Facial And As-Applied Challenges Under The Roberts Court, Gillian E. Metzger

Faculty Scholarship

One recurring theme of the Roberts Court's jurisprudence to date is its resistance to facial constitutional challenges and preference for as-applied litigation. On a number of occasions the Court has rejected facial constitutional challenges while reserving the possibility that narrower as-applied claims might succeed. According to the Court, such as-applied claims are "the basic building blocks of constitutional adjudication." This preference for as-applied over facial challenges has surfaced with some frequency, across terms and in contexts involving different constitutional rights, at times garnering support from all the Justices. Moreover, the Roberts Court has advocated the as-applied approach in contexts ...


The Return Of Spending Limits: Campaign Finance After Landell V. Sorrell, Richard Briffault Jan 2005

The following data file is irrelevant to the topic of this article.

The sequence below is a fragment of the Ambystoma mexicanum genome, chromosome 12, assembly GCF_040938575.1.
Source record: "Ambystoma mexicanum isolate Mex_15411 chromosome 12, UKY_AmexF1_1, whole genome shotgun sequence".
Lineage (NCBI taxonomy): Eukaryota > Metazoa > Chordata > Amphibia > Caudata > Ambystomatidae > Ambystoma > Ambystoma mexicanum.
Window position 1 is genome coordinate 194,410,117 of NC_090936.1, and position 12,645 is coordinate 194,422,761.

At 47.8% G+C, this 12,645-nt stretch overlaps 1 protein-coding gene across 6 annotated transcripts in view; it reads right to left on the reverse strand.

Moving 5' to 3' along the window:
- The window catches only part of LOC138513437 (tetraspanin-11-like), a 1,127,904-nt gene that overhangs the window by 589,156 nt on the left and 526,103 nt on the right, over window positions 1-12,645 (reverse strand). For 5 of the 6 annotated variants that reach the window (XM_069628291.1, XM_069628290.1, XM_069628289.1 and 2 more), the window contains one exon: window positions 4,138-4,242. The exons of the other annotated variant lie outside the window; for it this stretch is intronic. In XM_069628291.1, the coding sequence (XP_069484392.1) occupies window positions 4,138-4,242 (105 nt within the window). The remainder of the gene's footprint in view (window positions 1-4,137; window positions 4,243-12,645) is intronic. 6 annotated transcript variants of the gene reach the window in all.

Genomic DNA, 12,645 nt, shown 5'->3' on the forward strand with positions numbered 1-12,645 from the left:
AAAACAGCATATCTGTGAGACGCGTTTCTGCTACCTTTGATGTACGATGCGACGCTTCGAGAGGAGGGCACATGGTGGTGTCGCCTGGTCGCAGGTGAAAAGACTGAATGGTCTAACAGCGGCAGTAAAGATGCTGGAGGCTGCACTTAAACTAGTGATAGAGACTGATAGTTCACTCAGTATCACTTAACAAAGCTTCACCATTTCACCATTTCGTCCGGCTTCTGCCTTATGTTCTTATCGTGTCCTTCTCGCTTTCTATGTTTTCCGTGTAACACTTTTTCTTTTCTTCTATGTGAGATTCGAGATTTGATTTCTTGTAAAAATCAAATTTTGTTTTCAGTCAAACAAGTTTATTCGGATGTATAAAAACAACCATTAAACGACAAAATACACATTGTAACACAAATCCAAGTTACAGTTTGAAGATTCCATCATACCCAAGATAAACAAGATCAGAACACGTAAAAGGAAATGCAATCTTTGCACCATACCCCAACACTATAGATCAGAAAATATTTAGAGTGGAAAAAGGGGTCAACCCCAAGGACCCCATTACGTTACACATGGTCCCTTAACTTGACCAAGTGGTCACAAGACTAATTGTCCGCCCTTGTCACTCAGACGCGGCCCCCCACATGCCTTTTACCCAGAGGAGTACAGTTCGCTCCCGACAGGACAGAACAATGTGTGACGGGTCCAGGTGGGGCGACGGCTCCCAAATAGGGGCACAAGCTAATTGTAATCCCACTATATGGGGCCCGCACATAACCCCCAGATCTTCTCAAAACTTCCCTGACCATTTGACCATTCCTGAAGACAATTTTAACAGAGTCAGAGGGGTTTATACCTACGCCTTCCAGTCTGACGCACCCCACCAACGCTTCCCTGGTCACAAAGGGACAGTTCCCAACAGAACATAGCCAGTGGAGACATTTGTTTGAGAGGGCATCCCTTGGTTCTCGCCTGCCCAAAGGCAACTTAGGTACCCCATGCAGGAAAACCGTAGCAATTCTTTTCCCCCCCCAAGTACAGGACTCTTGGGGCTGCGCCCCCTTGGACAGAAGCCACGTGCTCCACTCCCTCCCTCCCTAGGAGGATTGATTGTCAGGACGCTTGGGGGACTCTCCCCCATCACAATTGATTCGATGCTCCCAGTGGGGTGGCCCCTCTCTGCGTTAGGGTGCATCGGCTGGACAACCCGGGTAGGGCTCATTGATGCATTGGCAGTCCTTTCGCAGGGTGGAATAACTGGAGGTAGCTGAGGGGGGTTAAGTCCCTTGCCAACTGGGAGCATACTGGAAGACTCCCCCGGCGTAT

The Return Of Spending Limits: Campaign Finance After Landell V. Sorrell, Richard Briffault

Faculty Scholarship

On August 18, 2004, the United States Court of Appeals for the Second Circuit held that the First Amendment, as interpreted by the Supreme Court in Buckley v. Valeo, does not preclude mandatory limitations on campaign expenditures.In Landell v. Sorrell, the court concluded that limitations imposed by the state of Vermont on candidate spending in state election campaigns are "supported by [the state's] compelling interests in safeguarding Vermont's democratic process from 1) the corruptive influence of excessive and unbridled fundraising and 2) the effect that perpetual fundraising has on the time of candidates and elected officials." To ...


Emotional Harm In Housing Discrimination Cases: A New Look At A Lingering Problem, Victor M. Goode, Conrad Johnson Jan 2003

Emotional Harm In Housing Discrimination Cases: A New Look At A Lingering Problem, Victor M. Goode, Conrad Johnson

Faculty Scholarship